I felt so disappointed for my son in his inability to excel at baseball. I had simply concluded that he lacked talent, and that was that. Of course, I would cheer him on and encourage him as long as he was interested, but, I assumed, the writing was on the wall. I pigeonholed him as “not an athlete”, just like me. Knowing now that it is quite likely that his vision was at least partially to blame for his trouble is a humbling reminder: our kids are not just small versions of ourselves.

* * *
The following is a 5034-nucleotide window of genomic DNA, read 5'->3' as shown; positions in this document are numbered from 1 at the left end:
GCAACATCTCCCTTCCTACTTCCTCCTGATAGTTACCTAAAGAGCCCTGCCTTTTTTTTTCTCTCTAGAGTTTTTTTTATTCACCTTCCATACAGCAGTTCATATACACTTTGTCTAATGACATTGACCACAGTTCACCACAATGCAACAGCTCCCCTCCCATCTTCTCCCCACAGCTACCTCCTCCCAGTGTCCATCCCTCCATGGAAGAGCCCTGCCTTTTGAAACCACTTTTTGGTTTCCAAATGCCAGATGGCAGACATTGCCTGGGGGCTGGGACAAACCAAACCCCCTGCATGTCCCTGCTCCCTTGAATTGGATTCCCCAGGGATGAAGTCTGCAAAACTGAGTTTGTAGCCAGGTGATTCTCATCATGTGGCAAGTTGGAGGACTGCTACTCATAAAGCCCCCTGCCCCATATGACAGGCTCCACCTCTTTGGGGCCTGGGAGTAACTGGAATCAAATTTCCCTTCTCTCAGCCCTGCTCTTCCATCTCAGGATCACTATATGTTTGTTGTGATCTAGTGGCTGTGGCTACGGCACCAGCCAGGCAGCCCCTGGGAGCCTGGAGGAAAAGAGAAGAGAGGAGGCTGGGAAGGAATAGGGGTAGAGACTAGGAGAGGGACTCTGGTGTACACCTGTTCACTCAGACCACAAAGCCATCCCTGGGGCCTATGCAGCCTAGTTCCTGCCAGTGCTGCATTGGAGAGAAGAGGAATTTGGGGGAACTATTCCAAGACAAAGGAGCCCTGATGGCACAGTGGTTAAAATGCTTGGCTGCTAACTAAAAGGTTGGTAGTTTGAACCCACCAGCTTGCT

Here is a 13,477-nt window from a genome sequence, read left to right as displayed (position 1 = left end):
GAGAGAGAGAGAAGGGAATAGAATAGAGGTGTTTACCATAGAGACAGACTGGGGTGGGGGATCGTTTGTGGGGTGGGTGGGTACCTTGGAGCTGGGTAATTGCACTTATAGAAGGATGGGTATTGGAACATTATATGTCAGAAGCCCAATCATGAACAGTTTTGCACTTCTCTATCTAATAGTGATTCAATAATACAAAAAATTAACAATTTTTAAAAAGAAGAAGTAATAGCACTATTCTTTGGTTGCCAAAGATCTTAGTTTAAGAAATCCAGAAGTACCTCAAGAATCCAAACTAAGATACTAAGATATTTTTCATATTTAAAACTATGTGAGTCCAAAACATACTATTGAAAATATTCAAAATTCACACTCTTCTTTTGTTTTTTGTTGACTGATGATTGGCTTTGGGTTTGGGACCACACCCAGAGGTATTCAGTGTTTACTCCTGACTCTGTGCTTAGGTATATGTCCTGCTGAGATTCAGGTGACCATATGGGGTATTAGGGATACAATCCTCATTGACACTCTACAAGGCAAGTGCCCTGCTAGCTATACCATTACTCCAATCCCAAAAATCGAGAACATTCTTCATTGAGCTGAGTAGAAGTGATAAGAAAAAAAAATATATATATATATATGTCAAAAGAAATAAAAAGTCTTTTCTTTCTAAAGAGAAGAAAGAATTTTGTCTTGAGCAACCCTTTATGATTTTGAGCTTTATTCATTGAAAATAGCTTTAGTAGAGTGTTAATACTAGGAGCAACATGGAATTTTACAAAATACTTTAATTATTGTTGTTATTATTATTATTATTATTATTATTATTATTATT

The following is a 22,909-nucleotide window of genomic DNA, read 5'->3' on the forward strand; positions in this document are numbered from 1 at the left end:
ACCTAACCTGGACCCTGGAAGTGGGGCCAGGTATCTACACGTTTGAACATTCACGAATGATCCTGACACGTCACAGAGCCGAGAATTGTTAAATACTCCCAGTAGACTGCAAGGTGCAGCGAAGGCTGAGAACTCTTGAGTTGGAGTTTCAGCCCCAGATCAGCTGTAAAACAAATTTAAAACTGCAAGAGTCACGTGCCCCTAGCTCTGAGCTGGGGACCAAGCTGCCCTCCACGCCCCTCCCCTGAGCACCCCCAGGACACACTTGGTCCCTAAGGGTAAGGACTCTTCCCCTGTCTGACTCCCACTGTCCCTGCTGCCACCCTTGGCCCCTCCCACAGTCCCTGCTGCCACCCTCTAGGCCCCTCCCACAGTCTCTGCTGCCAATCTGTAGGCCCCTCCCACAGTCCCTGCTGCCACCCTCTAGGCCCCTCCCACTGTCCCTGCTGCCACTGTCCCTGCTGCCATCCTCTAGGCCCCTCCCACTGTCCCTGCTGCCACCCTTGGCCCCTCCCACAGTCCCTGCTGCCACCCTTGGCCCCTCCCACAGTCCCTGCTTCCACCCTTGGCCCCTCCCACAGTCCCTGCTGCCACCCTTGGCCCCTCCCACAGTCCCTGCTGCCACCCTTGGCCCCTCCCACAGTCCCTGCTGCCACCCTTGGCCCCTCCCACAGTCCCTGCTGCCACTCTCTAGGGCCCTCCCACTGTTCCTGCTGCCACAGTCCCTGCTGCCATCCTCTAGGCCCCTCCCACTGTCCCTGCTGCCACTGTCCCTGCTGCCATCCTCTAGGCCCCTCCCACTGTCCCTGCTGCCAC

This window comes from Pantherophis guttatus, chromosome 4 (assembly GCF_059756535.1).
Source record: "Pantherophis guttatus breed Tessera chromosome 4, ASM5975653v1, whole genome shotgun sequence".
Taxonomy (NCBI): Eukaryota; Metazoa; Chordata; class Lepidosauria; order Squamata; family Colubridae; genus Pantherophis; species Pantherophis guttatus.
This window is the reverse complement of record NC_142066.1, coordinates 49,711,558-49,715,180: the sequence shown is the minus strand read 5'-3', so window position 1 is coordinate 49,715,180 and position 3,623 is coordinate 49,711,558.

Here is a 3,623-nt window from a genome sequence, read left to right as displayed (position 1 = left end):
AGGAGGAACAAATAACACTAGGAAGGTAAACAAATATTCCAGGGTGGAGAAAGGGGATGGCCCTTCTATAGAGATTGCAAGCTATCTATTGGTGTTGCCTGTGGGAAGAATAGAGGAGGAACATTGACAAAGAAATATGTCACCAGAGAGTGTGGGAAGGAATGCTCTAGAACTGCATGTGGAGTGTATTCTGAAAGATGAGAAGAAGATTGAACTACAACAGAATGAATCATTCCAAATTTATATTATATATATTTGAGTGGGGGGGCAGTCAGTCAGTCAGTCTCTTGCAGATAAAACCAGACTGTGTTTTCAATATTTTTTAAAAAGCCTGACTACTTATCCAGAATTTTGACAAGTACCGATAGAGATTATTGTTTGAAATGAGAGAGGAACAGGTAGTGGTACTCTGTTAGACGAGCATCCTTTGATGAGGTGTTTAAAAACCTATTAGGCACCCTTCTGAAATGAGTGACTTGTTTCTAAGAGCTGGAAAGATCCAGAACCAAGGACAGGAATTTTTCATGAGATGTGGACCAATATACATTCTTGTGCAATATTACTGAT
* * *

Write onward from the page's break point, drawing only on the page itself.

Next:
Another example of why we need to resist the siren call of “free healthcare.”
An anecdote about decision making in the information age.
Because adoption and doctoral education as practiced in the United States are hallmarks of multicultural policy
Against the recommendations of positive psychology
Practice makes perfect.
What makes practice?
If someone is good at something, it is the result of practice
The litmus test to sell a baby carrier
A family is not a democracy.